Museum set to show off $3 million worth of renovation

by Associated Press

Published: April 26,2013

Tags: art, construction, culture, expand, expansion, history, Museum, renovation, retrofit, tourism, tourist, vacation, visitor

LAUREL — It’s the home stretch for the Lauren Rogers Museum of Art, with officials poised to unveil exciting new additions for next week’s 90th anniversary celebration.

Last week, Jeannette Walker peered eagerly through the glass top of the doors leading from the museum’s American Gallery to the Stairwell Gallery.

Fixed in her gaze was a Medusa’s head-like chandelier, under delicate construction by Jeff Gerber of Arthur Roger Gallery in New Orleans, to hang over the stairwell.

“It’s so exciting to see it all come together,” said Walker, an LRMA board-member, of the intricate, all-day process in setting up the chandelier’s 85 individual pieces.

The chandelier, created by noted glass sculptor Dale Chihuly and titled “Aventurine Green with Copper and Gold Leaf,” will be on full display May 1, along with $3 million worth of renovations.

As with all best-laid plans, the opening won’t be perfect. Delays in construction mean that there will be, in LRMA executive director George Bassi words, some “cosmetic touches” missing.

There are cork floors that still need to be replaced, as well as some exterior landscaping and lighting remaining on the horizon.

“Nothing major,” said Bassi of the future alternations. “I don’t think most people will even notice them.”

What museum supporters will notice is the new wing with 3,400 square feet of gallery space that will provide precious exhibition space to the permanent collection. It also will host concerts, lectures and videos aided by state-of-the-art technology.

For those artworks that don’t see the light of day, there’s another 2,000 square feet of badly needed vault space added underneath the new galleries.

As for the new wing’s exterior, Arthur Roger noted the copper of the chandelier is intended to match the bright copper panels that decorate the wing.

It makes for startling interplay with the old building’s original brick.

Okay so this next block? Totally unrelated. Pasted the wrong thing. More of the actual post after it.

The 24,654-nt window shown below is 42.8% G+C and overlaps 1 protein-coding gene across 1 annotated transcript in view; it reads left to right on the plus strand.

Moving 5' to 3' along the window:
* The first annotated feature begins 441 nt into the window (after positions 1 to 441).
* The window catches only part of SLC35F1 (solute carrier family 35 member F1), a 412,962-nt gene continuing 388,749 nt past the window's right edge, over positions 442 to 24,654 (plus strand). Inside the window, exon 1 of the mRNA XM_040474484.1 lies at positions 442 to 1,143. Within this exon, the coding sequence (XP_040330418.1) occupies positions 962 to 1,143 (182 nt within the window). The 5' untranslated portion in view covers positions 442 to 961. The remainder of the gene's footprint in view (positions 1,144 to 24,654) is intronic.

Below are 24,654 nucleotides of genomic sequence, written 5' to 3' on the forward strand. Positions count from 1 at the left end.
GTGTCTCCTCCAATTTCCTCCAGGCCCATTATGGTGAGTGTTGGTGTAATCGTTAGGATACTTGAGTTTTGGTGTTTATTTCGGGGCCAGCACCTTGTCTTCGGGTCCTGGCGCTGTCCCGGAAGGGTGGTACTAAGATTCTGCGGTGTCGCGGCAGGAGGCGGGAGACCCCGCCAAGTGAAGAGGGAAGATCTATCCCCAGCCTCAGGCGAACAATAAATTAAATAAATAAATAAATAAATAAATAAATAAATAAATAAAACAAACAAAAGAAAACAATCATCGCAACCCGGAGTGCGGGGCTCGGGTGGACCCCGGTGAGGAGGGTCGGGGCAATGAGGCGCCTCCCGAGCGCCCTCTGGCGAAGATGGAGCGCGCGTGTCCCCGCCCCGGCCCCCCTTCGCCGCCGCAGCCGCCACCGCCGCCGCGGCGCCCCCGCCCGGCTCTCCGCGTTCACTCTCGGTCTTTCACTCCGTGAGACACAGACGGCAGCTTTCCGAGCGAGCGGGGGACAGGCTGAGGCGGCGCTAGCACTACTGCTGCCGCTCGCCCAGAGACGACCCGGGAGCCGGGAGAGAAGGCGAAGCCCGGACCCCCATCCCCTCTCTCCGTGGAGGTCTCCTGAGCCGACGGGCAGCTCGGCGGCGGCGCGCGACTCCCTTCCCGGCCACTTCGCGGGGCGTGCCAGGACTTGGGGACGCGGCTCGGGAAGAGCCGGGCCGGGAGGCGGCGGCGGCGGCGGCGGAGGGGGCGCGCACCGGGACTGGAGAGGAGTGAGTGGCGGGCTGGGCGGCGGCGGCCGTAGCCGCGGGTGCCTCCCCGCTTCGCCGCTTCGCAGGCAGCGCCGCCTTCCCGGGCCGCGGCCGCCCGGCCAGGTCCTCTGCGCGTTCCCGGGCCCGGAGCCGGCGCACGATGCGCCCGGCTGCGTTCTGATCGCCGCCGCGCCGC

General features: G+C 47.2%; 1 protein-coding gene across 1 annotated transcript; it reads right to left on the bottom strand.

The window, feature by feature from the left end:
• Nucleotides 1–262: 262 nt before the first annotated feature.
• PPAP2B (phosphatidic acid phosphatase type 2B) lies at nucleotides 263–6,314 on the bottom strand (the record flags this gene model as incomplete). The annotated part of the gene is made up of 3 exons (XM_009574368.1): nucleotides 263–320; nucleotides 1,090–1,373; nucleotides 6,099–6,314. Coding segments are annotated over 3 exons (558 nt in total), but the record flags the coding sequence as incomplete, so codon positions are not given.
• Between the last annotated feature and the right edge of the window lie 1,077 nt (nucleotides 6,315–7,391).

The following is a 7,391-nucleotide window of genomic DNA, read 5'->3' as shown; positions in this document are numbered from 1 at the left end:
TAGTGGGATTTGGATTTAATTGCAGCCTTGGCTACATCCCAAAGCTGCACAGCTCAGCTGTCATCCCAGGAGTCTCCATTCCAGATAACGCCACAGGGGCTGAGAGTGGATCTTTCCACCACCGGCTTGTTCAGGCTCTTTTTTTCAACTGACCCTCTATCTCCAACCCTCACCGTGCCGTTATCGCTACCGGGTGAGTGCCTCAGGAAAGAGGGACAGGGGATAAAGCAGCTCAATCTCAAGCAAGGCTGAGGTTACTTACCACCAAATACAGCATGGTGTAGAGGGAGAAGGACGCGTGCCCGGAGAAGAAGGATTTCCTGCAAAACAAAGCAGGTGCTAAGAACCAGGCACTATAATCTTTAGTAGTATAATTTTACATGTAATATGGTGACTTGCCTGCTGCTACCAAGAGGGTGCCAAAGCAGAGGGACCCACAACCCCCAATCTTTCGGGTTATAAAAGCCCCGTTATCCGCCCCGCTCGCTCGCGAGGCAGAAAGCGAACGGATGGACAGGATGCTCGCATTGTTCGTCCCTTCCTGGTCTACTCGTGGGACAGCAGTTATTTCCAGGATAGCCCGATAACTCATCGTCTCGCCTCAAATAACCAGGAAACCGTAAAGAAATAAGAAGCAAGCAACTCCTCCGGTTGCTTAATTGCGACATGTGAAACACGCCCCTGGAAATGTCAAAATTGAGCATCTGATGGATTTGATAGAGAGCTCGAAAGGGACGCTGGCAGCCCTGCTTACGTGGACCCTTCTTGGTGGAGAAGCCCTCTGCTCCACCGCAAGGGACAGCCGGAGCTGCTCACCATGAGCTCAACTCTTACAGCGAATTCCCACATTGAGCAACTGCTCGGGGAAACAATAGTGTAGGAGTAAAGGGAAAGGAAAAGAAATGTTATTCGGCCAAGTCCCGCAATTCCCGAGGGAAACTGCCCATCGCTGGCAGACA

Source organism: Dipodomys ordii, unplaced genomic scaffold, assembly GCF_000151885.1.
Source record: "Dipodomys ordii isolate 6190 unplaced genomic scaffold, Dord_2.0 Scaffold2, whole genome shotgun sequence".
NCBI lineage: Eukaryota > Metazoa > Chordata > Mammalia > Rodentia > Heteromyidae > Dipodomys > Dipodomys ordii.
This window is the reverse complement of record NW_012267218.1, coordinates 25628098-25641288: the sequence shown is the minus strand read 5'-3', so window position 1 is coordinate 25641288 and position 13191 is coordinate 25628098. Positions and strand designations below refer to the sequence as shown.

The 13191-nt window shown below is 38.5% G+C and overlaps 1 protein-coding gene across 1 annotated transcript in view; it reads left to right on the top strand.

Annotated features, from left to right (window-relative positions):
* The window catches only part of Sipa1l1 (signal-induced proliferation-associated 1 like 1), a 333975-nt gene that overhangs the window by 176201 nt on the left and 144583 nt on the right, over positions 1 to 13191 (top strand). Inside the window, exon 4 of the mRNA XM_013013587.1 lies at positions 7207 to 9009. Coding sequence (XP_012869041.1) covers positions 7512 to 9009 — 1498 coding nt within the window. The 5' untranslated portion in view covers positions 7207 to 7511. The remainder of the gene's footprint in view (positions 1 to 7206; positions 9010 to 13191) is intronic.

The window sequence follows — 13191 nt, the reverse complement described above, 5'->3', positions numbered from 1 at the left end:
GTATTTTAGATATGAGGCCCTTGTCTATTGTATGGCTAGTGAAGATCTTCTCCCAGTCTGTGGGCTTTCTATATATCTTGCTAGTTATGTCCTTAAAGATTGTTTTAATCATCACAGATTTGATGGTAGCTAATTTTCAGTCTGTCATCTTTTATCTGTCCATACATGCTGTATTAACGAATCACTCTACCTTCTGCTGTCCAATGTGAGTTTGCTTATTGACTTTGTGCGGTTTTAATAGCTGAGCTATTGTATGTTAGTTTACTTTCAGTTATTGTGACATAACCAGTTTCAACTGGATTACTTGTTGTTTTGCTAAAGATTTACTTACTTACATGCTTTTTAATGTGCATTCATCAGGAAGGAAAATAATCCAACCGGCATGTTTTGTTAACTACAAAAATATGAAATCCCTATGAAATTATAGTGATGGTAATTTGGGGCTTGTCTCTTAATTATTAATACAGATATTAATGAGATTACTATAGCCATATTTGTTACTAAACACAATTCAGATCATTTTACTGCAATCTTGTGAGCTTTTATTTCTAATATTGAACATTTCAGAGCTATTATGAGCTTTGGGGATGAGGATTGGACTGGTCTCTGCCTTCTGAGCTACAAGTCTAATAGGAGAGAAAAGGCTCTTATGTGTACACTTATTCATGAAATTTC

“Is the copper bright or what?” laughs Bassi. “I have to say we have not had anyone say they don’t like it. Most people have said they think it’s pretty cool.”

This is the first major renovation to the museum since 1925, just two years after it opened. The changes weren’t just constricted to the addition. The old museum also has gotten a touch-up, with new cork floors, retrofitted LED lighting that will give more light to the interior galleries while lowering the museum’s energy bills and a splash of blue paint given to the gallery space holding the British Georgian Silver collection.

But it won’t change the feel of the gallery. Kenny Harrell, who regularly attends museum events with his wife, Glenda Miller, said he loves its charming, laid-back quality.

“I think it’s comfortable,” said Harrell, a retired union organizer for California firefighters who lives in Hattiesburg. “I think it falls in line with the overall atmosphere of the South. You’re not in a hurry. You come in and you see what you want to see.

“Anything that they do to give more vitality to this venue is good for the community and good for the area,” he said of the additions.

Bassi shows little regret in stating that the capital campaign and construction that began in summer 2010 and January 2012, respectively, will probably never be duplicated.

The campaign raised more than $5 million from more than 250 donors, including a $250,000 grant from the Mississippi Arts Commission. More than $1.5 million of that total will go toward the museum’s endowment.

The LRMA is flanked, now even more snugly in the back, by city streets and buildings on all four sides, including St. John’s Episcopal Church to its right.

“There will never be another addition, because there is no other place to go,” said Bassi, before correcting himself that the building is fitted for a third floor.

“This is the first capital campaign to do something like this and it will probably be the last time.”

 

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